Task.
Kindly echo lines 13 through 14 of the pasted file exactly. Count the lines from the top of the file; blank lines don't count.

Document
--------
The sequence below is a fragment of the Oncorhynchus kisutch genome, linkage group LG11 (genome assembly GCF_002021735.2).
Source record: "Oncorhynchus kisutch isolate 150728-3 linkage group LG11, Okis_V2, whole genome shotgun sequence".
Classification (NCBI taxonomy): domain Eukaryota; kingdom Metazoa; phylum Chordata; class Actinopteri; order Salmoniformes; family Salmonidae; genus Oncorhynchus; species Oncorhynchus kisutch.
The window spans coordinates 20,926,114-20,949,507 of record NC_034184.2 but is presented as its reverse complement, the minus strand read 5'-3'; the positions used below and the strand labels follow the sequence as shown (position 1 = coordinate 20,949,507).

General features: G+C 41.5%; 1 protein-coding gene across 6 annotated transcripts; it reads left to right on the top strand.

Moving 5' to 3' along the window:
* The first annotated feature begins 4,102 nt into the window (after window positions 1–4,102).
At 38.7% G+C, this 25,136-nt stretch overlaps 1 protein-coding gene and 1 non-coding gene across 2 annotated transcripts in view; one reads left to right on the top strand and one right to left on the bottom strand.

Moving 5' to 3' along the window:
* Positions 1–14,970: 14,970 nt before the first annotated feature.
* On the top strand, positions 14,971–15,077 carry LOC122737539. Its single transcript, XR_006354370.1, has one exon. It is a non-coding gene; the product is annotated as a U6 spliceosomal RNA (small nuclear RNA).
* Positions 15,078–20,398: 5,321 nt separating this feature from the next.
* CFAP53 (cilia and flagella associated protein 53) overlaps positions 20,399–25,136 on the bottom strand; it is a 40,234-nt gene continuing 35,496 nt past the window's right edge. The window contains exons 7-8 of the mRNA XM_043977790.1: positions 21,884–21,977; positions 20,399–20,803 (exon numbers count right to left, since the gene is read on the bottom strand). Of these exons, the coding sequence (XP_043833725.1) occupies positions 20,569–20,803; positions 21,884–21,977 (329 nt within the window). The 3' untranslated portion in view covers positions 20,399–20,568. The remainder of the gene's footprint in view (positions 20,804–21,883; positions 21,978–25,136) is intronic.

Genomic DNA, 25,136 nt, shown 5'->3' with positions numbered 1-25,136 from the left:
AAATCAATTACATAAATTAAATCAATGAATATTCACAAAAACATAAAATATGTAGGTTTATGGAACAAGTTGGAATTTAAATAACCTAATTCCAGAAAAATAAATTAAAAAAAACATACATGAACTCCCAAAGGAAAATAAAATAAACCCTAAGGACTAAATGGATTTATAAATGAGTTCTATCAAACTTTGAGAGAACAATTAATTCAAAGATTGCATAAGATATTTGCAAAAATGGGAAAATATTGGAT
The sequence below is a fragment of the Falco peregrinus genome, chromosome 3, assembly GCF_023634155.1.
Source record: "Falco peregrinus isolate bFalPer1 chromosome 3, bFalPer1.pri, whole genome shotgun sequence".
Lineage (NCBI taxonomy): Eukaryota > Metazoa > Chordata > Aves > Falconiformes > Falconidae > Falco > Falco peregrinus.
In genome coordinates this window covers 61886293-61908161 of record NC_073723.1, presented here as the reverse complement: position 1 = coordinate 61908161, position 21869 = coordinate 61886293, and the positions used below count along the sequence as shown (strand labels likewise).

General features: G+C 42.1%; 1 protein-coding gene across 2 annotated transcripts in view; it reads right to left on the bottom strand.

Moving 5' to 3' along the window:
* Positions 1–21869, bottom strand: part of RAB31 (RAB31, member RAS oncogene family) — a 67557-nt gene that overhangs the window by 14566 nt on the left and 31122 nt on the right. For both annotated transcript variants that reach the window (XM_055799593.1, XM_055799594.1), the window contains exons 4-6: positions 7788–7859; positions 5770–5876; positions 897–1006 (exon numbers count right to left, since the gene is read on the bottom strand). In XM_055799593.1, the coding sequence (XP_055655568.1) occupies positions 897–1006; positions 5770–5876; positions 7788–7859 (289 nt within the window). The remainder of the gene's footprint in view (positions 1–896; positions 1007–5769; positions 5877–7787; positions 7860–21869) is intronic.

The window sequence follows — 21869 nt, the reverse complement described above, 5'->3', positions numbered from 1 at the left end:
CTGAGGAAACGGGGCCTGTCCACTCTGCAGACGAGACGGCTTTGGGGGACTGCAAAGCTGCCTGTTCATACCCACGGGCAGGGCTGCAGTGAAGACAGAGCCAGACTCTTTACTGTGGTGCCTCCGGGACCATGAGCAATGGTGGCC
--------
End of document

* CFAP53 (cilia and flagella associated protein 53) overlaps positions 20,399–25,136 on the bottom strand; it is a 40,234-nt gene continuing 35,496 nt past the window's right edge. The window contains exons 7-8 of the mRNA XM_043977790.1: positions 21,884–21,977; positions 20,399–20,803 (exon numbers count right to left, since the gene is read on the bottom strand). Of these exons, the coding sequence (XP_043833725.1) occupies positions 20,569–20,803; positions 21,884–21,977 (329 nt within the window). The 3' untranslated portion in view covers positions 20,399–20,568. The remainder of the gene's footprint in view (positions 20,804–21,883; positions 21,978–25,136) is intronic.

Genomic DNA, 25,136 nt, shown 5'->3' with positions numbered 1-25,136 from the left: